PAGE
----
Has agent Scott Boras failed?

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T15D23
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Has agent Scott Boras failed?

Postby T15D23 » Tue Apr 30, 2019 1:30 am

Has agent Scott Boras failed to adapt? Assessing his winners and losers in free agency
Ken Rosenthal

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My​ original plan​ was​ to​ wait until​ free-agent left-hander Dallas Keuchel​ signed​ a contract before reviewing​ the offseason​ performance of​​ his agent, Scott Boras.

Alas, The Athletic does not publish on the Twelfth of Never.

Keuchel’s lingering free agency – and Gio Gonzalez’s signing with the Brewers on Wednesday after leaving Boras for CAA – highlight the question of whether Boras, the game’s most prominent representative, is sufficiently adapting to a changing market.

Boras does not play the waiting game with every client – some of his best deals in 2018-19 were completed by early January. He also is not the only representative still trying to get a major free agent signed – a lesser-known agent, David Meter, faces the same quandary with reliever Craig Kimbrel.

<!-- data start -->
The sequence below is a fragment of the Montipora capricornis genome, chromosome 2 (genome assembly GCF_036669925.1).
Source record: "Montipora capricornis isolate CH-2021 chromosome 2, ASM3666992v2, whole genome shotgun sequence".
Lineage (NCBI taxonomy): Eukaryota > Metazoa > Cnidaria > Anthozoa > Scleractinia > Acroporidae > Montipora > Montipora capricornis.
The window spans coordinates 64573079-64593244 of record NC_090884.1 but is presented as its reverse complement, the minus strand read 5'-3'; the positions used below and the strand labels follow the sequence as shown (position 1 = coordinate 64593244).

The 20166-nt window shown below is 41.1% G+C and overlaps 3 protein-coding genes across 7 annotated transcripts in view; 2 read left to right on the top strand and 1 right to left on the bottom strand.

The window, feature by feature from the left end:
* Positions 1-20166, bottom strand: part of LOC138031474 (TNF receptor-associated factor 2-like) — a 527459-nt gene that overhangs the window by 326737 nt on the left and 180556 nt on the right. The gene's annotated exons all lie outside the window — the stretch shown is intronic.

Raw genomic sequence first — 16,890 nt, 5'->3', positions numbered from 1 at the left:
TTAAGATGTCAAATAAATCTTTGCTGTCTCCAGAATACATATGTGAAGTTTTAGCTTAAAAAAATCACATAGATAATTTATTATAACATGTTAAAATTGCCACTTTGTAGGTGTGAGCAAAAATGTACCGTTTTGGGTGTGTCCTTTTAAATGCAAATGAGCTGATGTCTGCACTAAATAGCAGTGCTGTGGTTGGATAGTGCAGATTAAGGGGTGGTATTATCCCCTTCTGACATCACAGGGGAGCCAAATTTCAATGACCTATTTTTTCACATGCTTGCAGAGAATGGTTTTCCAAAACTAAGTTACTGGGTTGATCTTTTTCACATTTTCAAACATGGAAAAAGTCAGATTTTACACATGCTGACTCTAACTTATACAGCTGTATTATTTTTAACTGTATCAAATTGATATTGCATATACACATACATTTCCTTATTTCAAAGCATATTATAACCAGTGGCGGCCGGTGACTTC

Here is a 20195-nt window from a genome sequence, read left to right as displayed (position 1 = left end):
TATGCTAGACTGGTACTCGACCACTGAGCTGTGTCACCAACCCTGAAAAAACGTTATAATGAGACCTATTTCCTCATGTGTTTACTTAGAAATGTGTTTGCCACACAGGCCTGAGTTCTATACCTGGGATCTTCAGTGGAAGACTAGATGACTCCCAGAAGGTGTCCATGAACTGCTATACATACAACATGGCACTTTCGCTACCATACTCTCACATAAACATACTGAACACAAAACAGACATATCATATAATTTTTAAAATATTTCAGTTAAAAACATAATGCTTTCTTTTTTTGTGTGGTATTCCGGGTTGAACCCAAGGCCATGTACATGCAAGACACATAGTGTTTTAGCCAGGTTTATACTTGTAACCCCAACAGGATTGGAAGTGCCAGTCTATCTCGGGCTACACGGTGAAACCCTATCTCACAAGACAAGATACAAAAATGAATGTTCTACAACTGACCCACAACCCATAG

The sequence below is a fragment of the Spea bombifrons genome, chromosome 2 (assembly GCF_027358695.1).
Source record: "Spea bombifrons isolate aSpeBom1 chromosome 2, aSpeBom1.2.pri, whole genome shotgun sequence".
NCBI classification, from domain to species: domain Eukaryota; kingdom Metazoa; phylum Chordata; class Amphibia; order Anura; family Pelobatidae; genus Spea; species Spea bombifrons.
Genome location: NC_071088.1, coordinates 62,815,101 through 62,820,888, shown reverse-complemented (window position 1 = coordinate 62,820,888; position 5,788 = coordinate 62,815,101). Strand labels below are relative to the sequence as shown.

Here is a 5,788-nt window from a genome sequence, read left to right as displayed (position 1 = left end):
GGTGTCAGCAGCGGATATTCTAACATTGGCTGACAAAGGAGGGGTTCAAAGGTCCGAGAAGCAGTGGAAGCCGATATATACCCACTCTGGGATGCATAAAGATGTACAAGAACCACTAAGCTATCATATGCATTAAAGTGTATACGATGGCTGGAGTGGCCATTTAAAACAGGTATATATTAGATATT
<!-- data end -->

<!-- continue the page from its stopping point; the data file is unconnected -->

Still, when The Athletic’s Jayson Stark tweeted his all-unemployed team on Feb. 12, the day pitchers and catchers reported to spring training, eight of the 31 players were Boras clients. No other agency had more than two players on the list.

Of those eight Boras clients, only two – Bryce Harper and Marwin Gonzalez – signed multi-year contracts. Mike Moustakas again settled for one year, while Matt Wieters and Carlos González agreed to minor-league deals. Martin Maldonado left Boras for Dan Lozano after his one-year, $2.5 million deal with the Royals essentially was in place. Gio Gonzalez left Boras after taking a minor-league deal with the Yankees. Keuchel remains free.